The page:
The high levels of caffeine in energy drinks may lead to cardiac complications, suggests a case report published in the Journal of Addiction Medicine, the official journal of the American Society of Addiction Medicine (ASAM).
The case, adds to previous reports of adverse cardiovascular events related to consuming energy drinks, including abnormal heart rhythms (arrhythmias) or improper beating of the heart, whether irregular, too fast or too slow.
‘Marketed as "nutritional supplements," these beverages are not subject to the caffeine limits on soft drinks, or to the safety testing and labeling required for medications.’
The patient was a 28-year-old man seen in the emergency department after developing vomiting with blood. On examination, the only abnormality (other than obesity) was a very fast heart rate -- about 130 beats per minute.
An electrocardiogram revealed an abnormal heart rhythm called atrial fibrillation: a common type of arrhythmia that can lead to serious complications if sustained. Further tests showed no other heart problems.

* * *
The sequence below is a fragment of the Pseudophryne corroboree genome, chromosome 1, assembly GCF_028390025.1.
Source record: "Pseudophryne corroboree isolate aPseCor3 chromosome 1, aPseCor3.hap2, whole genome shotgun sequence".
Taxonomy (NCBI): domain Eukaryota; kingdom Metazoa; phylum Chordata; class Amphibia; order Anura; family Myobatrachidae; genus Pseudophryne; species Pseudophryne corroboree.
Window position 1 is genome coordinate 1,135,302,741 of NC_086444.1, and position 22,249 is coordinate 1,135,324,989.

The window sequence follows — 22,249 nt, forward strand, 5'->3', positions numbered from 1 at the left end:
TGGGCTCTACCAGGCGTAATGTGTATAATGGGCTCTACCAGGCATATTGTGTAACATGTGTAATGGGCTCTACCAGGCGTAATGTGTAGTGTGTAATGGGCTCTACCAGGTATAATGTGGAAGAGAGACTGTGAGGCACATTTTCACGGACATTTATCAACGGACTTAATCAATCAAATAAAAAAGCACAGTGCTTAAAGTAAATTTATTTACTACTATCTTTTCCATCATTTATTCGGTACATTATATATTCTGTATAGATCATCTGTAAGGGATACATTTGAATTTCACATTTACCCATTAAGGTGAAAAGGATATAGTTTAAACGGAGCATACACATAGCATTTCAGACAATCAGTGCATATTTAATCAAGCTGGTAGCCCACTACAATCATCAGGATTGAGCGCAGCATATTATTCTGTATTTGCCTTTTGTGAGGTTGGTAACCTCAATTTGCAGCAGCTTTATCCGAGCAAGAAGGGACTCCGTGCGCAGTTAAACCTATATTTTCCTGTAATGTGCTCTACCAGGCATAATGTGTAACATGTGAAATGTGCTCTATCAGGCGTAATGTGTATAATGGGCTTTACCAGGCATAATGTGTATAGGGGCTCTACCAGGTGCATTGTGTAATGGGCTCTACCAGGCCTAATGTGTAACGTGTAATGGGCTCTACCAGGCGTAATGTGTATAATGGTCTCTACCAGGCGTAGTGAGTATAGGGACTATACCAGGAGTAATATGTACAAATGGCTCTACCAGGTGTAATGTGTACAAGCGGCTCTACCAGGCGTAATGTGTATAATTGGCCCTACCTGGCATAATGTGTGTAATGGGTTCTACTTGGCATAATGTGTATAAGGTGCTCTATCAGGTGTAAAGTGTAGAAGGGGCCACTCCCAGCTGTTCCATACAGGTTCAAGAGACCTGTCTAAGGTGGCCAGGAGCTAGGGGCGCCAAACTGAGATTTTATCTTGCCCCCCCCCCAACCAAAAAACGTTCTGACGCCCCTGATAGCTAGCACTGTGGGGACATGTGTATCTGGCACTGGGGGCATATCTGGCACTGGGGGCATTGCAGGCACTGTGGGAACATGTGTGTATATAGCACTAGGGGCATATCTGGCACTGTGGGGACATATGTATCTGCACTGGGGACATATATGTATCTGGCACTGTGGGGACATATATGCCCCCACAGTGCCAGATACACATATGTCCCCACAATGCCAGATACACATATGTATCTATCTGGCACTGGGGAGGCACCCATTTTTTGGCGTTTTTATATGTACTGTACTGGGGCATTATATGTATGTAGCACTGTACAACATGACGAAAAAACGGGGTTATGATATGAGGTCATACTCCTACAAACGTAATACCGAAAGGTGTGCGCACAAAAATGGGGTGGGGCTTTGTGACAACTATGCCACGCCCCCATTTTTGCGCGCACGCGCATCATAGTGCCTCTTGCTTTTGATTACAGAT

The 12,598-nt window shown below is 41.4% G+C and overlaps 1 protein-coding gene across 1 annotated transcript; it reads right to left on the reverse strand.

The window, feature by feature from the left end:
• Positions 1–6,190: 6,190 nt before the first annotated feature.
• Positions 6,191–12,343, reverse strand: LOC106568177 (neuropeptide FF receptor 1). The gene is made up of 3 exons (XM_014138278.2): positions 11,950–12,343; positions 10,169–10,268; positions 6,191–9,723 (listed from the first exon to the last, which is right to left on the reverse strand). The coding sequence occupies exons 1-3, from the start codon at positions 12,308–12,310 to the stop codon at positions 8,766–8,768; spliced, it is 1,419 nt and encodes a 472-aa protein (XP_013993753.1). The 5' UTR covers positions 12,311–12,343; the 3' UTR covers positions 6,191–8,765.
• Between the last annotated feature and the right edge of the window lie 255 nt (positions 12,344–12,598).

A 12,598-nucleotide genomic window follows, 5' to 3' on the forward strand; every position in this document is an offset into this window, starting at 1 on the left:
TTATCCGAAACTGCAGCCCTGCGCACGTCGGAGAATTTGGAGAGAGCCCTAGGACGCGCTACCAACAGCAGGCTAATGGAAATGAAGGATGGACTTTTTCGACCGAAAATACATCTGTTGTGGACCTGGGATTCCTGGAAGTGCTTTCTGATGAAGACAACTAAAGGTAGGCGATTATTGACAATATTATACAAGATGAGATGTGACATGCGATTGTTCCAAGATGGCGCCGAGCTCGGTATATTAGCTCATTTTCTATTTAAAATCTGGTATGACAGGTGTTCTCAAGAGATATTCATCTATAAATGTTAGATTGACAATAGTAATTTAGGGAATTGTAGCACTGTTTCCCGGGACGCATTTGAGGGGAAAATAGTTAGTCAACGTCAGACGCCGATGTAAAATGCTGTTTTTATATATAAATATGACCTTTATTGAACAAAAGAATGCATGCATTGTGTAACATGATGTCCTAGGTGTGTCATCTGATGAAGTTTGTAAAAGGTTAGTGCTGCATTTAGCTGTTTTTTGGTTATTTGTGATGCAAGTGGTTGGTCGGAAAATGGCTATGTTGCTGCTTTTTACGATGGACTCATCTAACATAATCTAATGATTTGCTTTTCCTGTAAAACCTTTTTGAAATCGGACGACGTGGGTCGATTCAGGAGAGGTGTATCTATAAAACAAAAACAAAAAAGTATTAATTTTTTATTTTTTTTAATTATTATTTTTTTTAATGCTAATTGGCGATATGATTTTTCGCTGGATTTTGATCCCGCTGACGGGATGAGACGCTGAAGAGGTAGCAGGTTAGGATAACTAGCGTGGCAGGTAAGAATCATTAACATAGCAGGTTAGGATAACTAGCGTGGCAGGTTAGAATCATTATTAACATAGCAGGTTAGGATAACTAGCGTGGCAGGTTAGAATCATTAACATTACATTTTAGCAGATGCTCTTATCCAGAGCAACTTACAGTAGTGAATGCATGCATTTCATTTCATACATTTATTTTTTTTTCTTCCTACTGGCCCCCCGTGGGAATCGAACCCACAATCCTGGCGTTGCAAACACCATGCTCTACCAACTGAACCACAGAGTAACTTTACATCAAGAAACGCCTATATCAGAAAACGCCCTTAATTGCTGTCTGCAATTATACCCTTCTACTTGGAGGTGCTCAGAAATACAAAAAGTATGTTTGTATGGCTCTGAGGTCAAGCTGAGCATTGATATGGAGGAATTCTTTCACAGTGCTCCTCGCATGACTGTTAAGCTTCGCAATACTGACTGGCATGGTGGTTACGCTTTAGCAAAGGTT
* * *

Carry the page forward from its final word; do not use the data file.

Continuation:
The patient said he routinely drank two cans of energy drinks per day -- for a total caffeine content of 320 milligrams -- along with two or three beers. No other common causes of his heart rhythm abnormality were apparent.
With medications, the atrial fibrillation resolved over 48 hours. Endoscopy showed a tear of the stomach and esophagus, probably caused by forceful vomiting. The patient was sent home in stable condition. At one year's follow-up, he had no further symptoms of arrhythmia.
Although several factors might have contributed to the patient's atrial fibrillation, the researchers said, "We believe that energy drink consumption played a key role." Maryam Sattari of University of Florida, Gainesville is the lead author of the report.
A review of the medical research identified at least eight cases of cardiovascular events linked to energy drinks. The researchers discussed several mechanisms by which the high caffeine content of these products might lead to cardiovascular events.
These include other ingredients, such as taurine, that might heighten the effects of caffeine; using energy drinks along with alcohol or illicit drugs; or high stress levels. Energy drinks have become increasingly popular in recent years, especially among adolescents and young adults.
Marketed as "nutritional supplements," these beverages are not subject to the caffeine limits on soft drinks, or to the safety testing and labeling required for medications. "We suggest that arrhythmia could be a complication of energy drink consumption," Sattari and coauthors wrote.